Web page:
A Woman Among Warlords: The Extraordinary Story of an Afghan Who Dared to Raise Her Voice by Malalai Joya. Published in 2009.
Synopsis: At 25, Malalai Joya was elected to represent women in her community at the Loya Jirga – a national assembly that would pave the way for Afghanistan’s new constitution and government. After speaking out at the assembly against the many warlords that comprised Hamid Karzai’s government, her life was soon in danger, she was forced to travel at all times with bodyguards, and she became the target of several assassination attempts. Later becoming the youngest member ever to sit in Afghanistan’s new parliament, she was soon banished for being an outspoken advocate, but her struggle continues. This is her story.
About the Author: Malalai Joya is an Afghan social activist and former member of the Afghan Parliament. Fleeing Afghanistan at the age of four, she spent time at a refugee camp in Iran before moving to Pakistan with her family, where she received her education. As a young women, she returned to her native Afghanistan to operate a secret school for girls (banned by the then-ruling Taliban), before becoming a politician and social activist. The recipient of numerous human rights awards, Joya has been compared to well-known Burmese political activist Aung San Suu Kyi. It should also be noted that this book was co-written with Derrick O’Keefe, a Canadian writer and peace activist.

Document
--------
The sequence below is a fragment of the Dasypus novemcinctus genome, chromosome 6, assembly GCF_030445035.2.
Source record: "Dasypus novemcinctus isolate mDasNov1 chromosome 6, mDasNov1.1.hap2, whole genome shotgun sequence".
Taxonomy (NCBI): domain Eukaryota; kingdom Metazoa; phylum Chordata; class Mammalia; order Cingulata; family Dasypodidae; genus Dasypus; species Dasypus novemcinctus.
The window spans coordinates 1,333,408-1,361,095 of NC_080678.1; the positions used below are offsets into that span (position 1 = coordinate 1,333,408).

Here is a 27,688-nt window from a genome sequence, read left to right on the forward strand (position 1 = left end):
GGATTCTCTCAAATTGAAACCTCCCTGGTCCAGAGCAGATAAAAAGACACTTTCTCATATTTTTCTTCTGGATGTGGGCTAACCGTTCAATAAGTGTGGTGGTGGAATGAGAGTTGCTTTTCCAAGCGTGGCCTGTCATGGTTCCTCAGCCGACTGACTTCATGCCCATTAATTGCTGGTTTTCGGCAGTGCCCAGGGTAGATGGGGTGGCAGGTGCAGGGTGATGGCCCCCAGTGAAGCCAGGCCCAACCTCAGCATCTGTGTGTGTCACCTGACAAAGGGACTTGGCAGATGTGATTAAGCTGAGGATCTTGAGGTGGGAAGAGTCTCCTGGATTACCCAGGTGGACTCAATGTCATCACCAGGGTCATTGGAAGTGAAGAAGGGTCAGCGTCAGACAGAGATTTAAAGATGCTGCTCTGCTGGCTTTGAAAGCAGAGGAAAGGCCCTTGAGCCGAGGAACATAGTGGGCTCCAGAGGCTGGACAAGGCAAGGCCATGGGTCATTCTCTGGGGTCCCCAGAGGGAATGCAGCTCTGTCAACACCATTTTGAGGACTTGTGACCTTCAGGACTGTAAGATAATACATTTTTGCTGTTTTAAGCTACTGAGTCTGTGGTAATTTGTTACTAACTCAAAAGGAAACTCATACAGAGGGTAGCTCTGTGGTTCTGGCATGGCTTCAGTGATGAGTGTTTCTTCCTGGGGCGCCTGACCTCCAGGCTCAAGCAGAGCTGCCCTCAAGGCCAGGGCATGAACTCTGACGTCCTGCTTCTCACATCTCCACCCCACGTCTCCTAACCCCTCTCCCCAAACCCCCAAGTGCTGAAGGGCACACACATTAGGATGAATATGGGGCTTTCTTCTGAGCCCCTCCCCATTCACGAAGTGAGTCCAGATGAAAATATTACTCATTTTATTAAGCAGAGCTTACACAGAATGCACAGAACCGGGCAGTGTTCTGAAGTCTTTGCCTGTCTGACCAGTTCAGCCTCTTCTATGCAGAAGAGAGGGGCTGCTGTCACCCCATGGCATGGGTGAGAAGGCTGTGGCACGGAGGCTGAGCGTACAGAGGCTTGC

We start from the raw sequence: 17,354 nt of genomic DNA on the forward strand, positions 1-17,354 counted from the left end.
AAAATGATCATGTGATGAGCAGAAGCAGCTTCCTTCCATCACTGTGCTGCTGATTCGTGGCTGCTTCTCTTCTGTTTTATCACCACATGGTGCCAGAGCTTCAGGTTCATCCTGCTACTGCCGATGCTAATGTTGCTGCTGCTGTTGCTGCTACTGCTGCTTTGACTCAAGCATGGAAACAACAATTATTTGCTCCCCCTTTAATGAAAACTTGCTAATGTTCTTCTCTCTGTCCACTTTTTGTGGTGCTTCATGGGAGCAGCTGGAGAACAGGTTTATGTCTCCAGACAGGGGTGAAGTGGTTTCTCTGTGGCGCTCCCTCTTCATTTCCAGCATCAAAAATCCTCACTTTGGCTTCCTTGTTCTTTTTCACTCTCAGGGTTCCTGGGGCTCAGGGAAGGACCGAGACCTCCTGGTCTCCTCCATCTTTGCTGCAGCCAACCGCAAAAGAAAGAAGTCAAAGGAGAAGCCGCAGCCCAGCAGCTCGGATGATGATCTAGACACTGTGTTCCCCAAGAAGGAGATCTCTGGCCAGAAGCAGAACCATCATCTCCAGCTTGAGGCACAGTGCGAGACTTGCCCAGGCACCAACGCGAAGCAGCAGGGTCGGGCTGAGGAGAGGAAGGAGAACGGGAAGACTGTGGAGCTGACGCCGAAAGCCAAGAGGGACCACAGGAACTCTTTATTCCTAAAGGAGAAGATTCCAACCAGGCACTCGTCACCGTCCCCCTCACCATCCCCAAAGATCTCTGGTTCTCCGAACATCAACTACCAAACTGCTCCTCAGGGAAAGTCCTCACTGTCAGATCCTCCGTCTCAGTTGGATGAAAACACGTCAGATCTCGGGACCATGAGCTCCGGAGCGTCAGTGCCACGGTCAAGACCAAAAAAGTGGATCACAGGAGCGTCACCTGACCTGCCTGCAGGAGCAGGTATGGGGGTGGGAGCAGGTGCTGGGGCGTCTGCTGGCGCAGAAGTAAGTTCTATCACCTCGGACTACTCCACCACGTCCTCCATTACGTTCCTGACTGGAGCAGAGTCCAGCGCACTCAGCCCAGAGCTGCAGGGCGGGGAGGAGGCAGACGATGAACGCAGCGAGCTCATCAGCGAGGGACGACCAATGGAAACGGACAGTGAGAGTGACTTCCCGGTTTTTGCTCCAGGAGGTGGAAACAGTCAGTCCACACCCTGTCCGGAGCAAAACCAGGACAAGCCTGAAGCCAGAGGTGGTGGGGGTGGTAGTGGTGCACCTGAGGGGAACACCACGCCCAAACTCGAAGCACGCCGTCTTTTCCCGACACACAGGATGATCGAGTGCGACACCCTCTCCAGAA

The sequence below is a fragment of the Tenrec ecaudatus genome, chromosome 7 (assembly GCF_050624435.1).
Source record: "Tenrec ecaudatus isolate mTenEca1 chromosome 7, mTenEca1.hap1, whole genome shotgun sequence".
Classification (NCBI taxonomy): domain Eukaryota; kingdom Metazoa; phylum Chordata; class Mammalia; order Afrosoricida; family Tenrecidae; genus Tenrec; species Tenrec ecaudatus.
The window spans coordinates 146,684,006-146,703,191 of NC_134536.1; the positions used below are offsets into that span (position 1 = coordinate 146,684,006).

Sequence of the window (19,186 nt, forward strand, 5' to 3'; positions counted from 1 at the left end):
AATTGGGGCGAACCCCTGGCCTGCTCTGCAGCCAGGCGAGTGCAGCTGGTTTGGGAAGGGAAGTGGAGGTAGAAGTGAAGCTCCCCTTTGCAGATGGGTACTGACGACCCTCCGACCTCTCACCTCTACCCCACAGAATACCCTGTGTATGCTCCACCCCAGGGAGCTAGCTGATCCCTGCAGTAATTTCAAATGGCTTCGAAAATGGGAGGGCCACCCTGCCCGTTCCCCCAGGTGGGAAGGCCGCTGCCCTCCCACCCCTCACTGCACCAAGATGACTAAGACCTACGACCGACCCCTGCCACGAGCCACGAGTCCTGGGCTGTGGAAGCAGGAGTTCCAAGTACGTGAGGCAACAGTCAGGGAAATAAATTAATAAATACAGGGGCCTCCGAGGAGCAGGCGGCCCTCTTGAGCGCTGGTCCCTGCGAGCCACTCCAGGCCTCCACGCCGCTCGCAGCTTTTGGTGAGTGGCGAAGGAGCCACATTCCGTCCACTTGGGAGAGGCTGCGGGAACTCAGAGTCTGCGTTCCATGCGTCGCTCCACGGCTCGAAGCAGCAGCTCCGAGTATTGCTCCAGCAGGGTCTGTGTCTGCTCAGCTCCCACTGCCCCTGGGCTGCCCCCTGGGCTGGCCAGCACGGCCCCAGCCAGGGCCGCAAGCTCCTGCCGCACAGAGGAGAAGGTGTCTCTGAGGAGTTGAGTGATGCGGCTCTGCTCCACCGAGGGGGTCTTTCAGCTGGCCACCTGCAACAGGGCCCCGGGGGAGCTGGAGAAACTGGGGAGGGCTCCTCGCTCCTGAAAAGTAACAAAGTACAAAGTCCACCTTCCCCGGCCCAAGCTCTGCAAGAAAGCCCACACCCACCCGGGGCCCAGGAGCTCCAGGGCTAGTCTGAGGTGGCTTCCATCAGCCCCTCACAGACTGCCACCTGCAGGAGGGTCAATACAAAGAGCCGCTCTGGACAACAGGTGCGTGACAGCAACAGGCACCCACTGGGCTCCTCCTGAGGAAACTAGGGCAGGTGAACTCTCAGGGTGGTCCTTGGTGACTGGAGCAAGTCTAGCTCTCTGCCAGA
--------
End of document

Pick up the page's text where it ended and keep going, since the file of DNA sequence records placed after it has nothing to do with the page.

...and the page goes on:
My Initial Reactions to This Book
I felt this was a timely book to read, given the recent news coverage of the Afghanistan conflict and ‘war on terror,’ the killing of Osama bin Laden, criticisms of Hamid Karzai’s governments, and public critiques of the U.S.’s role in Afghanistan.
Told from the perspective of a young, educated Afghan woman, the book offers a perspective that we rarely hear in Western media. Joya strongly speaks out against the U.S. government-led occupation of Afghanistan, repeatedly stating that the Afghan government is filled with U.S.-financed warlords and that women are no better off than when the Taliban was in power. For example, on page 178 of the book she states, “The Taliban is not the problem, it is a symptom of the disease of corruption, violence, and feudalism that has plagued my country since the United States, Pakistan, and Iran started funneling arms and money to fundamentalist terrorist groups and warlords.” This book makes you wonder what the United States’ true intentions are in Afghanistan.
Rather, Joya promotes foreign military withdrawal from Afghanistan, allowing the Afghan people to liberate themselves (similar, I wonder to what has recently happened in Egypt and in several countries of the Middle East and North Africa). Joya stresses the importance of investing in education and human services to alleviate poverty, something that I strongly agree with.
As the book was initially published in 2009, at the beginning of Barack Obama’s presidency, I found myself wondering if the U.S. politics have changed any with the new administration. For up-to-date news on what’s really happening in Afghanistan, as told from the point-of-view of Afghan activists, Joya refers us to http://www.rawa.org/temp/runews/. From her Wikipedia article, it appears that she has recently launched a U.S.-based speaking tour to try to raise awareness to end the U.S. occupation in Afghanistan, so it appears that things have not yet changed for the better in terms of a foreign-sponsored corrupt government.
So what did you think of the book? Did it change your perception on politics in Afghanistan? Feel free to post your opinion in the the comments section below.
Next up for discussion: Stranger Than Fiction: True Stories by Chuck Palahniuk (author of Fight Club). Discussion begins June 2nd.